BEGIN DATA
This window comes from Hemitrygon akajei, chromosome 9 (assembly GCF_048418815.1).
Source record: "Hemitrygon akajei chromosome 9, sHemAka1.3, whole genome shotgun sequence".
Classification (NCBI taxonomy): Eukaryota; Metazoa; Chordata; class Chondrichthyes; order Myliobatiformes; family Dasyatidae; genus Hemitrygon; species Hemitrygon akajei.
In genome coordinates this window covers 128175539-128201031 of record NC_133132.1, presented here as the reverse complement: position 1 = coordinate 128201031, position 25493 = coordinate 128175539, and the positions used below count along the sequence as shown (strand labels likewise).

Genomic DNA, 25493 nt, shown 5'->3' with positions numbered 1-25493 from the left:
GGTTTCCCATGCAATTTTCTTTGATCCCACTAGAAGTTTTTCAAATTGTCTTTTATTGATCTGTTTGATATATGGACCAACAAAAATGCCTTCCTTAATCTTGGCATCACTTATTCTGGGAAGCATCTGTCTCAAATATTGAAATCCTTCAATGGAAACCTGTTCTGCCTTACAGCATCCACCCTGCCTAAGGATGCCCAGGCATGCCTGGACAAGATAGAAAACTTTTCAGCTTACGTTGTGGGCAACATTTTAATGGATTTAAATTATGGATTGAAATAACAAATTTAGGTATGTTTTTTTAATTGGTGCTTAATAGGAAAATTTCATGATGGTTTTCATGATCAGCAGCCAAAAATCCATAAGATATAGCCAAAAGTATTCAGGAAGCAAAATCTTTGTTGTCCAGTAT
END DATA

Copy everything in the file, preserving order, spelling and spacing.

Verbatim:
This window comes from Hemitrygon akajei, chromosome 9 (assembly GCF_048418815.1).
Source record: "Hemitrygon akajei chromosome 9, sHemAka1.3, whole genome shotgun sequence".
Classification (NCBI taxonomy): Eukaryota; Metazoa; Chordata; class Chondrichthyes; order Myliobatiformes; family Dasyatidae; genus Hemitrygon; species Hemitrygon akajei.
In genome coordinates this window covers 128175539-128201031 of record NC_133132.1, presented here as the reverse complement: position 1 = coordinate 128201031, position 25493 = coordinate 128175539, and the positions used below count along the sequence as shown (strand labels likewise).

Genomic DNA, 25493 nt, shown 5'->3' with positions numbered 1-25493 from the left:
GGTTTCCCATGCAATTTTCTTTGATCCCACTAGAAGTTTTTCAAATTGTCTTTTATTGATCTGTTTGATATATGGACCAACAAAAATGCCTTCCTTAATCTTGGCATCACTTATTCTGGGAAGCATCTGTCTCAAATATTGAAATCCTTCAATGGAAACCTGTTCTGCCTTACAGCATCCACCCTGCCTAAGGATGCCCAGGCATGCCTGGACAAGATAGAAAACTTTTCAGCTTACGTTGTGGGCAACATTTTAATGGATTTAAATTATGGATTGAAATAACAAATTTAGGTATGTTTTTTTAATTGGTGCTTAATAGGAAAATTTCATGATGGTTTTCATGATCAGCAGCCAAAAATCCATAAGATATAGCCAAAAGTATTCAGGAAGCAAAATCTTTGTTGTCCAGTAT